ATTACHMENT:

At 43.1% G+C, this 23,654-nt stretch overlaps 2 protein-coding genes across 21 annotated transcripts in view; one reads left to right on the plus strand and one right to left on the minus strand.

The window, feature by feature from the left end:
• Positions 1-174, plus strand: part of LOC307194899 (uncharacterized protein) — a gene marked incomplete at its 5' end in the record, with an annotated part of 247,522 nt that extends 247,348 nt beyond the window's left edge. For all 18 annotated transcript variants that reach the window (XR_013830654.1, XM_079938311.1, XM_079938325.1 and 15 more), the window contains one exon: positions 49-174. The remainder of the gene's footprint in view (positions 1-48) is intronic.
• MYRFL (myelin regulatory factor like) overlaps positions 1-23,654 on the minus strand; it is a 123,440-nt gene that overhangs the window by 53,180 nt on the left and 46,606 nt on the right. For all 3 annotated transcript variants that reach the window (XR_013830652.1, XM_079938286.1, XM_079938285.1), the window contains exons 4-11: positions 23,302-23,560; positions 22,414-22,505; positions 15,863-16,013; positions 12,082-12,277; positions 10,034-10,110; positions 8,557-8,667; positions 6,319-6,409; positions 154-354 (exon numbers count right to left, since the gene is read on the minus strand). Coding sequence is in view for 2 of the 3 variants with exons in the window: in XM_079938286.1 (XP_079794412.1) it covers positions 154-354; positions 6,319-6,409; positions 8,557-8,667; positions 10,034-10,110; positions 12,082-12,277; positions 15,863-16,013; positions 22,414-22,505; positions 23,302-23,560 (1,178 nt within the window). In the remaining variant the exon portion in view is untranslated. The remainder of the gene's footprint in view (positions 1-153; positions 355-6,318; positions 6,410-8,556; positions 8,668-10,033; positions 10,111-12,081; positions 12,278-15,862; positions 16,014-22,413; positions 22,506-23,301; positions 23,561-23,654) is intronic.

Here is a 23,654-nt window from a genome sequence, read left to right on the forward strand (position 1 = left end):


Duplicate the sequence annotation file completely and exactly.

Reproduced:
At 43.1% G+C, this 23,654-nt stretch overlaps 2 protein-coding genes across 21 annotated transcripts in view; one reads left to right on the plus strand and one right to left on the minus strand.

The window, feature by feature from the left end:
• Positions 1-174, plus strand: part of LOC307194899 (uncharacterized protein) — a gene marked incomplete at its 5' end in the record, with an annotated part of 247,522 nt that extends 247,348 nt beyond the window's left edge. For all 18 annotated transcript variants that reach the window (XR_013830654.1, XM_079938311.1, XM_079938325.1 and 15 more), the window contains one exon: positions 49-174. The remainder of the gene's footprint in view (positions 1-48) is intronic.
• MYRFL (myelin regulatory factor like) overlaps positions 1-23,654 on the minus strand; it is a 123,440-nt gene that overhangs the window by 53,180 nt on the left and 46,606 nt on the right. For all 3 annotated transcript variants that reach the window (XR_013830652.1, XM_079938286.1, XM_079938285.1), the window contains exons 4-11: positions 23,302-23,560; positions 22,414-22,505; positions 15,863-16,013; positions 12,082-12,277; positions 10,034-10,110; positions 8,557-8,667; positions 6,319-6,409; positions 154-354 (exon numbers count right to left, since the gene is read on the minus strand). Coding sequence is in view for 2 of the 3 variants with exons in the window: in XM_079938286.1 (XP_079794412.1) it covers positions 154-354; positions 6,319-6,409; positions 8,557-8,667; positions 10,034-10,110; positions 12,082-12,277; positions 15,863-16,013; positions 22,414-22,505; positions 23,302-23,560 (1,178 nt within the window). In the remaining variant the exon portion in view is untranslated. The remainder of the gene's footprint in view (positions 1-153; positions 355-6,318; positions 6,410-8,556; positions 8,668-10,033; positions 10,111-12,081; positions 12,278-15,862; positions 16,014-22,413; positions 22,506-23,301; positions 23,561-23,654) is intronic.

Here is a 23,654-nt window from a genome sequence, read left to right on the forward strand (position 1 = left end):